|Elevation||963 m (3,159 ft) |
|Prominence||614 m (2,014 ft) |
|Translation||Rocky peak of the hillock  (Gaelic)|
|Parent range||Northwest Highlands|
|Topo map||OS Landranger 40|
Sgùrr Thuilm reaches a height of 963 metres (3,159 ft) and is classified as a Munro. The mountain also qualifies as a Marilyn with a significant prominence of 614 metres (2,014 ft). It is positioned at the head of Glen Finnan and is invariably climbed along with the neighbouring Munro of Sgùrr nan Coireachan to which it is joined by a rocky ridge. It lies just outwith the Rough Bounds of Knoydart but shares many of the characteristics of the mountains of that region.
The name translates from the Gaelic as Rocky peak of the hillock.
Sgùrr Thuilm is a steep sided, craggy mountain positioned at the eastern end of a winding ridge which also contains the Munro Sgùrr nan Coireachan and several other less prominent peaks. This ridge encloses Coire Thollaidh, in which the River Finnan has its source. The north side of the mountain is craggy with several coires dropping towards Glen Pean. To the south and east is the narrow Gleann Cuirnean which divides Sgùrr Thuilm from Streap, a neighbouring Corbett.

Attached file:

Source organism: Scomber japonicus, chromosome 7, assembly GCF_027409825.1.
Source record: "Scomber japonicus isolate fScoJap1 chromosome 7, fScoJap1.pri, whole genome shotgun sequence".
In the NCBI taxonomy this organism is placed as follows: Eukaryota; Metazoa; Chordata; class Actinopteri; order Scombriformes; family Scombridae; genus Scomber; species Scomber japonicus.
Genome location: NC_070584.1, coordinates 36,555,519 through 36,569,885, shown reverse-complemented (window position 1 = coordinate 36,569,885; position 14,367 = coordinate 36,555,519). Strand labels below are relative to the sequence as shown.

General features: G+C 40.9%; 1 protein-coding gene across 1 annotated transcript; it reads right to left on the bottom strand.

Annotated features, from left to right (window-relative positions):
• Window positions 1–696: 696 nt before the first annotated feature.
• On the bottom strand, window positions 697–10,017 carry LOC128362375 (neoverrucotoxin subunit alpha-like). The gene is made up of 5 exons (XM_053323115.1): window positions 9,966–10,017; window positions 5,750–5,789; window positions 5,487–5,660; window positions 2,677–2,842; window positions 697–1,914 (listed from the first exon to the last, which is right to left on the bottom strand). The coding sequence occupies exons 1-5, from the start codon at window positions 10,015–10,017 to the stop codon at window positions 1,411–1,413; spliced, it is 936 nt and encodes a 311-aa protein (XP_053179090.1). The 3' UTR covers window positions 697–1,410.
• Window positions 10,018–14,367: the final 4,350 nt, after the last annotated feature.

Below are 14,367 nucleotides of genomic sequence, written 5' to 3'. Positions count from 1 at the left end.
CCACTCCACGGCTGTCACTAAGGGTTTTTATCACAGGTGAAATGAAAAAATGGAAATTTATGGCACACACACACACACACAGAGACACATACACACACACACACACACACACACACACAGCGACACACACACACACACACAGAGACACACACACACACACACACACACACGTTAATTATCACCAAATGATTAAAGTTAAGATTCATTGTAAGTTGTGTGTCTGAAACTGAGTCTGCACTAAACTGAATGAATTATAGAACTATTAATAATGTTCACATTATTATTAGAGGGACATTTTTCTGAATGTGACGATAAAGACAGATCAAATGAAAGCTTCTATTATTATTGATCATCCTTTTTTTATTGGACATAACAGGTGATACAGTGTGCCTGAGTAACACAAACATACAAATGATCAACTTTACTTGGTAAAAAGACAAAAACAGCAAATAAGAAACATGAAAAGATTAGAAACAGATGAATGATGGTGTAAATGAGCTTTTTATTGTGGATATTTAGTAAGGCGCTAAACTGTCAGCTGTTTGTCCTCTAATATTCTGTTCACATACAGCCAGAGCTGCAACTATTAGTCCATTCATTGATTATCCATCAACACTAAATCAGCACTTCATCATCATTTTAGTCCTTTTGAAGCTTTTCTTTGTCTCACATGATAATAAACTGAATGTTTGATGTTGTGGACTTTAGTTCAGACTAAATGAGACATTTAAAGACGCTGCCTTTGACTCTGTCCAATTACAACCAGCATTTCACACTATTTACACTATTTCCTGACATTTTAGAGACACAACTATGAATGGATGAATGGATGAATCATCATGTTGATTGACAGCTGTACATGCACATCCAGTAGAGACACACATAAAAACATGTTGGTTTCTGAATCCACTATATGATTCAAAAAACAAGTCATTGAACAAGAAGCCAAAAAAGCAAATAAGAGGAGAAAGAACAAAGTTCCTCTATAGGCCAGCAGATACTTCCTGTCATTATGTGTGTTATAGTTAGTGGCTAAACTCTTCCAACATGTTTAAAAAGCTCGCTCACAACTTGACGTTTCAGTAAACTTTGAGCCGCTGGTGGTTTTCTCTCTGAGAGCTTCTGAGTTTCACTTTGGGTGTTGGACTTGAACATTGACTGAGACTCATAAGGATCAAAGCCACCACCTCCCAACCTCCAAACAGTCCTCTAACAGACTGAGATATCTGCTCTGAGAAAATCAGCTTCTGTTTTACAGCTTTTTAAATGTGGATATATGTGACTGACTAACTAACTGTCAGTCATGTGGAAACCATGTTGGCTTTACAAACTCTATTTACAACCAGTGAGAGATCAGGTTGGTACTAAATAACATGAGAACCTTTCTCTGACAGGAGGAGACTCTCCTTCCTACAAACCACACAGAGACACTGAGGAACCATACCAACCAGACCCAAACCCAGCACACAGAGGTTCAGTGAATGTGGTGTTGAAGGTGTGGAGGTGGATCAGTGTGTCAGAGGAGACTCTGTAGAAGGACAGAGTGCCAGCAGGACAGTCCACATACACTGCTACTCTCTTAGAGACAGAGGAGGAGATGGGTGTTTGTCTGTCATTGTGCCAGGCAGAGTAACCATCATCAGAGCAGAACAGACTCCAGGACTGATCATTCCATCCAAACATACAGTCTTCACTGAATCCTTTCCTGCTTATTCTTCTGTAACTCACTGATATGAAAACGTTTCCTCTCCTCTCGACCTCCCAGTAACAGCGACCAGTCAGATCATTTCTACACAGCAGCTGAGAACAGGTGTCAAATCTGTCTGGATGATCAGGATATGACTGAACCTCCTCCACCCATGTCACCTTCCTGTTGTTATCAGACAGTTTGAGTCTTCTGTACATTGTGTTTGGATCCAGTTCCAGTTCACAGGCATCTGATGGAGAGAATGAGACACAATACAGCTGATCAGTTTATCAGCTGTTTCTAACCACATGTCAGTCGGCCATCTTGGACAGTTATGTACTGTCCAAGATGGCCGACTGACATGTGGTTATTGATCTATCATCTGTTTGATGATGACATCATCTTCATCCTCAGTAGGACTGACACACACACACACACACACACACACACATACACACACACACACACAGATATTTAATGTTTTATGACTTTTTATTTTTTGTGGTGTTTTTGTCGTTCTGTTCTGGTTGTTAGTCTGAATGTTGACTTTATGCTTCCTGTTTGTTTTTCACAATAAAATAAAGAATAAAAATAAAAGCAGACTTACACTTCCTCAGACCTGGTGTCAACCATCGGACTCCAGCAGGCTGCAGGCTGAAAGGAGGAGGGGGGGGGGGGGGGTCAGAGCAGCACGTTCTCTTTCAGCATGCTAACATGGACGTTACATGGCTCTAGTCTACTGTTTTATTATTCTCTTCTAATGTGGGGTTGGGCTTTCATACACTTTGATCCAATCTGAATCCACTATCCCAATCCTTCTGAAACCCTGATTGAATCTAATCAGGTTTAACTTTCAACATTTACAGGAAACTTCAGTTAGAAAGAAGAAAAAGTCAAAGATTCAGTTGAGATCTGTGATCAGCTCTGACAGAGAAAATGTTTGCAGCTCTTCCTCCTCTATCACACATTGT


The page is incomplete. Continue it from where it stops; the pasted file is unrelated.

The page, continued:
Sgùrr Thuilm has three distinct ridges: the curved western ridge connects it to Sgùrr nan Coireachan; the northeastern ridge runs into Glen Peann via a subsidiary top Meall an Fhir-eoin; and the southwestern ridge, named Druim Coire a' Bheithe, drops to Glenfinnan Lodge.
Sgùrr Thuilm can be climbed from both Glen Finnan to the south, or from the northeast by way of the public road at the west end of Loch Arkaig. The Glen Finnan approach is slightly longer, although it is possible to cycle part way up the glen.
From the A830 road on the west side of the River Finnan the ascent route follows Glen Finnan until a stalkers path is picked up which leads onto the south east ridge of Sgùrr nan Coireachan. From this summit a traverse east along a rough ridge over two smaller summits is completed to reach Sgùrr Thuilm. The return to Glen Finnan can be achieved by descending south and then southwest down the Druim Coire a' Bheithe.
References and footnotes
- The Munros, Scottish Mountaineering Trust, 1986, Donald Bennet (Editor) ISBN 0-907521-13-4
- The High Mountains of Britain and Ireland, Diadem, 1993, Irvine Butterfield, ISBN 0-906371-30-9
- Hamish’s Mountain Walk, Baton Wicks, 1996, Hamish Brown, ISBN 1-898573-08-5
- The Munro - Scotland's Highest Mountains, 2006, Cameron McNeish, ISBN 1-84204-082-0
Media related to Sgurr Thuilm (Scottish mainland) at Wikimedia Commons